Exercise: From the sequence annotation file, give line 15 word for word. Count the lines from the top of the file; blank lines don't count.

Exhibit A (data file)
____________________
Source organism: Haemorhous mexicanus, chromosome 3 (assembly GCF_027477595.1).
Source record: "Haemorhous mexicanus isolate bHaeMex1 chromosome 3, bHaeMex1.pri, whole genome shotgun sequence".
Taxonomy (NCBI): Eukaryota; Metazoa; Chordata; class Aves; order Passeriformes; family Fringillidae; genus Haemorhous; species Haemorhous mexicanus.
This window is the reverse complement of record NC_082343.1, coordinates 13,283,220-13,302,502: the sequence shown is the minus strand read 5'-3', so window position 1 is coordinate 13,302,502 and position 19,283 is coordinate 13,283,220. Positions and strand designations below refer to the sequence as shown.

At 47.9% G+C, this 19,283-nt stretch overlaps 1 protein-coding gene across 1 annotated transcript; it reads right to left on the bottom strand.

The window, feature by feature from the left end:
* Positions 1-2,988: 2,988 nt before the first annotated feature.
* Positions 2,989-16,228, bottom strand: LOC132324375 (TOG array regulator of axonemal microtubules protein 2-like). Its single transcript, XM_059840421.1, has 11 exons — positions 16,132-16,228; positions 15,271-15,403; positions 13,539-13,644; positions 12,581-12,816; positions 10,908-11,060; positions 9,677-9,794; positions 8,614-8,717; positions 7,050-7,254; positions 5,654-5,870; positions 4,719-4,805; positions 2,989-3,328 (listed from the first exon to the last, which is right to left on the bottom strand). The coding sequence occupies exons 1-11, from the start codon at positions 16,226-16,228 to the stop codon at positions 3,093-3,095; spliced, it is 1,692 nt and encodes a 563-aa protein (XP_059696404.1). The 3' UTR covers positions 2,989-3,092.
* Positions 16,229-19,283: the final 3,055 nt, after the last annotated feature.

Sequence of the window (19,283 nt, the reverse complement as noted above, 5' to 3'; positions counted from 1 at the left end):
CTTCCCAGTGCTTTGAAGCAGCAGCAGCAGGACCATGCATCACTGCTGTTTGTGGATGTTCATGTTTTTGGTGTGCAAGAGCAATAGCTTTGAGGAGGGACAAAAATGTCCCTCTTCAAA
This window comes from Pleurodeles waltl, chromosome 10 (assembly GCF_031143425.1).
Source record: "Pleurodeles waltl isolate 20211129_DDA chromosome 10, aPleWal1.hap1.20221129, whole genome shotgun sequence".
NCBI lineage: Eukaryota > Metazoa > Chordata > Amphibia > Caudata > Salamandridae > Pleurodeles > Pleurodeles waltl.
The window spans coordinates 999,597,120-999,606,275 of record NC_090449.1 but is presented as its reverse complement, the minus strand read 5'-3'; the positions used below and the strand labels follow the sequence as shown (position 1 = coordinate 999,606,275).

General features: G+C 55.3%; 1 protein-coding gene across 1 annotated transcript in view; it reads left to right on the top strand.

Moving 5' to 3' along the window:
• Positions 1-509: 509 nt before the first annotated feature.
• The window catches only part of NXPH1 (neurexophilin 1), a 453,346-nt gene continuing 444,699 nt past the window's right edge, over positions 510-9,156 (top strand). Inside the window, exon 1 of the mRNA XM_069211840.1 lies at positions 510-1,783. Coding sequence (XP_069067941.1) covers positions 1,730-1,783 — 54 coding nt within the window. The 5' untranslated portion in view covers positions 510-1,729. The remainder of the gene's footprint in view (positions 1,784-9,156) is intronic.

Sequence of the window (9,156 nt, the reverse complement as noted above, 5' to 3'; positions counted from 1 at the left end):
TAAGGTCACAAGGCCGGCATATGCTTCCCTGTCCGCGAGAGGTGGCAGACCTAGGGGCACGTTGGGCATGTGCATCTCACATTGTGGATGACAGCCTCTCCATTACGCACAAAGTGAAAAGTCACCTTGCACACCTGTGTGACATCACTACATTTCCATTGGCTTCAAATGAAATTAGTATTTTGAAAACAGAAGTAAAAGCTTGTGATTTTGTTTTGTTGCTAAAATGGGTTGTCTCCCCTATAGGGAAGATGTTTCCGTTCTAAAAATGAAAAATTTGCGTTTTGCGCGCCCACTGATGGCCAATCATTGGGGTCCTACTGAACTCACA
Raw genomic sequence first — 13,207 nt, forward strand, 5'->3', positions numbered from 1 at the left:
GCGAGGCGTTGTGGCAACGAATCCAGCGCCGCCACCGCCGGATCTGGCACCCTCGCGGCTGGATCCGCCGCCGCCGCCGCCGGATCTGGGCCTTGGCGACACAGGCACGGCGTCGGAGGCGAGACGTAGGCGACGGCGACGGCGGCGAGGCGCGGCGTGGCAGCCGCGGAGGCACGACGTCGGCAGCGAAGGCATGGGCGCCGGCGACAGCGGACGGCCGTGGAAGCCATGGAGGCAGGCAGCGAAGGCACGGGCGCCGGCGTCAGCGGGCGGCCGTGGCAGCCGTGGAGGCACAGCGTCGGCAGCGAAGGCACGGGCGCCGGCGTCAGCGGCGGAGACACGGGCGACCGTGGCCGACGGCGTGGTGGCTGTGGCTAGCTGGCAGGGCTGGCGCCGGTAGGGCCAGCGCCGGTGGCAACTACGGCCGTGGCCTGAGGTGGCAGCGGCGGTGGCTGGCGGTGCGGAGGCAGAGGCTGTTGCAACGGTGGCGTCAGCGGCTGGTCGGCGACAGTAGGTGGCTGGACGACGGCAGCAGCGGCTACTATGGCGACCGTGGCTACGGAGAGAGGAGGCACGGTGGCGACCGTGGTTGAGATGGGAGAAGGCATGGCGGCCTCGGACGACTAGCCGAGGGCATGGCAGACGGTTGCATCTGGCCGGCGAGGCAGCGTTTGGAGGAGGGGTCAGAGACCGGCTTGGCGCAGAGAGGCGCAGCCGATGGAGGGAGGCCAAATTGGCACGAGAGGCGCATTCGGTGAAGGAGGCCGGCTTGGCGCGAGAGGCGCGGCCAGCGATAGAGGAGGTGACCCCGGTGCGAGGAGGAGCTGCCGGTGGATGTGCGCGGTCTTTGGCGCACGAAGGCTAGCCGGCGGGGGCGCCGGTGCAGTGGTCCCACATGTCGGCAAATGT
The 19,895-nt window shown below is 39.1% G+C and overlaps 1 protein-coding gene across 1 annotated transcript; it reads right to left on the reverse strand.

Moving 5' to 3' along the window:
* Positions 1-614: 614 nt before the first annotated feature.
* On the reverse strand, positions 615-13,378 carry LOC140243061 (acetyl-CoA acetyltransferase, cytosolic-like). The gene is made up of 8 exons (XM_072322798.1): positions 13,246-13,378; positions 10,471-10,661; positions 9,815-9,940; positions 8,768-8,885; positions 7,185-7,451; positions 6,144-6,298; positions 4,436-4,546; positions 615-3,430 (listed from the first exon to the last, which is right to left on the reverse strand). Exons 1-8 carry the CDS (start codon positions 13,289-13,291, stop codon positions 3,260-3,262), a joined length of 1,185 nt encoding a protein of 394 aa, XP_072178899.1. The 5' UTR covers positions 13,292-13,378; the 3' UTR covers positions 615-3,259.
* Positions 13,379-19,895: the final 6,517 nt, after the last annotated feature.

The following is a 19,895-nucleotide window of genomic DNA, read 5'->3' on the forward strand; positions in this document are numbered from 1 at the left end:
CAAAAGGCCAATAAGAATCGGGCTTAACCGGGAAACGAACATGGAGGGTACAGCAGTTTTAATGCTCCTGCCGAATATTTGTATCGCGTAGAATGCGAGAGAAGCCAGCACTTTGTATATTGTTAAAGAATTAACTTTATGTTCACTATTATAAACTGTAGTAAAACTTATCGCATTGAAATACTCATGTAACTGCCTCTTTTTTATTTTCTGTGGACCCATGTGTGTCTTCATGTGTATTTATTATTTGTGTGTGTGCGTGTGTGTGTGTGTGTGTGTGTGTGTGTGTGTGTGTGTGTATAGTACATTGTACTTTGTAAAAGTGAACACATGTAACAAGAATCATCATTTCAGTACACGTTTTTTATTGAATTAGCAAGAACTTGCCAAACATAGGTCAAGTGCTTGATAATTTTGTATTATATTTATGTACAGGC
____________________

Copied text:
The window spans coordinates 999,597,120-999,606,275 of record NC_090449.1 but is presented as its reverse complement, the minus strand read 5'-3'; the positions used below and the strand labels follow the sequence as shown (position 1 = coordinate 999,606,275).